3. Keeping an eye on Varroa destructor, parasite of the honeybee. Long story short, humans moved the European honeybee to North America during the 1600s. Hives were kept for honey and swarming bees integrated into ecosystems around the country. In the 1980s Varroa destructor was accidentally moved from Asia where it coexists in a balanced way with its host, the Asian honeybee, Apis cerana, to North America, where it wreaked havoc on the European honeybee, Apis mellifera. Commercial beekeepers dumped chemicals into the hive, the mites developed resistance, and they are still a problem to this day.
The beekeeper always has an eye on the mite count. I'll never forget hearing the mite described in the first beekeeping class I took: "Imagine a mite the size of a dinner plate, attached to your shoulder, sucking your blood, weakening you, and transmitting viruses to you." That is how big they are in proportion to a bee's body size. A parasite doesn't want to kill it's host, but that is how the story is going right now. Things are out of wack for the mite and the bee. The complexities of this relationship deserve further writings, so I'll stop there for now on that subject.
|"Sticky Board" for monitoring mites. Coat with oil and slide under the hive.|
I primarily monitor mites with sticky boards. Since the bottom of my hives are screened, mites regularly fall off the bees and out of the hive. Doing a passive count over 48 hours and dividing by 2 to see how many mites drop in 24 hours is a way to get an idea of the mite load in your hive. Other methods are more accurate such as taking a measured sample of bees and either shaking them ino a jar of alcohol (which kills them) or powdered sugar (which doesn't) and then counting the mites that fall off them. These techniques are called doing an ether roll or a sugar roll. Sticky boards just give you a general idea of how many mites are likely in the hive. Mite populations spike this time of year, so I need to keep an eye on them to make sure I am sending the bees into winter without too many mites.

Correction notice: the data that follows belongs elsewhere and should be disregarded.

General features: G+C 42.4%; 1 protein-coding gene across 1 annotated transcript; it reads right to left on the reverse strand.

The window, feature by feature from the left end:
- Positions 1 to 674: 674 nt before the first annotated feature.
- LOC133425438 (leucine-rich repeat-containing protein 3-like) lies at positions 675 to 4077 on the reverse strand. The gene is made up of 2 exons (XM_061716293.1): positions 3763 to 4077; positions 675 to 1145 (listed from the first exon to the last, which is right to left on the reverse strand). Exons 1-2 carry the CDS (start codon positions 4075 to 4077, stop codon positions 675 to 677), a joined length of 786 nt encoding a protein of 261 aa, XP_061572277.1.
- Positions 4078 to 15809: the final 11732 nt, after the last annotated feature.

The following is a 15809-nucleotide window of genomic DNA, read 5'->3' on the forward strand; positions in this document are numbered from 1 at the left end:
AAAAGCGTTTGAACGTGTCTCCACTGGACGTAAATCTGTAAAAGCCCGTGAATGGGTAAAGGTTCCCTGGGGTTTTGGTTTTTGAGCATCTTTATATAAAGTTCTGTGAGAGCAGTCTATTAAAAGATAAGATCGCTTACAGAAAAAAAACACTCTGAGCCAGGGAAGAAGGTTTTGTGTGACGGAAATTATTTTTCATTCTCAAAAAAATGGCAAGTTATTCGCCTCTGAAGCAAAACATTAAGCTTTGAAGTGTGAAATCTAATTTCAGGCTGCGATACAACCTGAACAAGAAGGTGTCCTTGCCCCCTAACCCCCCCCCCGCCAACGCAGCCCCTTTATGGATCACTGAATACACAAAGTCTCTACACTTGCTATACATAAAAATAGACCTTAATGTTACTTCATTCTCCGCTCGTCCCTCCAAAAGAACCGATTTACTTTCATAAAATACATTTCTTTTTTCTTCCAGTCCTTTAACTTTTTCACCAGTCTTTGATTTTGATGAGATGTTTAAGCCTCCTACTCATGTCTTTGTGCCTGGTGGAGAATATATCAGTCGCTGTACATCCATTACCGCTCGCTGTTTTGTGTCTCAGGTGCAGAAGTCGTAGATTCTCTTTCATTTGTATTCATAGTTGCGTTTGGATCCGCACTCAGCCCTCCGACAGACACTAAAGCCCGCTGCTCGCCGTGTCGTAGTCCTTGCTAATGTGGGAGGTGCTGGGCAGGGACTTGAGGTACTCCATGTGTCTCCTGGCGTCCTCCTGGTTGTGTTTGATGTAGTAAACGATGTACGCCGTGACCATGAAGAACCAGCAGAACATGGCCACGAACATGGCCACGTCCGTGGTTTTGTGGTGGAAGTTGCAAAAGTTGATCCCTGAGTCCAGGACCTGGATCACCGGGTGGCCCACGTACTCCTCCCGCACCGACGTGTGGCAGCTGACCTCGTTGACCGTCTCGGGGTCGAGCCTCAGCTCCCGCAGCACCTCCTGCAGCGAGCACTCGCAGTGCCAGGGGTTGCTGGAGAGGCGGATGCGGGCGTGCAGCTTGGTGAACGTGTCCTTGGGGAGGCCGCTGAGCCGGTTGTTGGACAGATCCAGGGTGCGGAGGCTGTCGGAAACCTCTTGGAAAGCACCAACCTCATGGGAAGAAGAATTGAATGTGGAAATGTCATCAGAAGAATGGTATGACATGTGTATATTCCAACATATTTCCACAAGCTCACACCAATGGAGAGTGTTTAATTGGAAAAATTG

If I feel that I need to do something about the mites due to the number I observe, my treatment of choice is MAQS, or Mite Away Quick Strips, a product that utilizes formic acid in high concentrations. Formic acid occurs naturally in honey, though in the concentration in these strips, it can be hard on the bees. The temperature restrictions say you can use it when daytime temps are at a maximum of 85 degrees F, though I don't think I would use it over about 75 degrees. I would like to experiment with Oxalic acid and Hopguard now that those treatments are legal in the US.
Chemical treatments are still available, and commercial beekeepers generally rotate between different chemical treatments to minimize mite resistance. A sad side effect of these chemicals (besides effects on the bees) is that the global beeswax supply is now contaminated with a myriad of chemical miticides.
Mites love brood, so making splits is an effective way to break the reproductive cycle of the mites. One of the splits doesn't have a queen, so there is no brood for awhile while a new queen is reared. I have had lower mite numbers since I regularly make splits.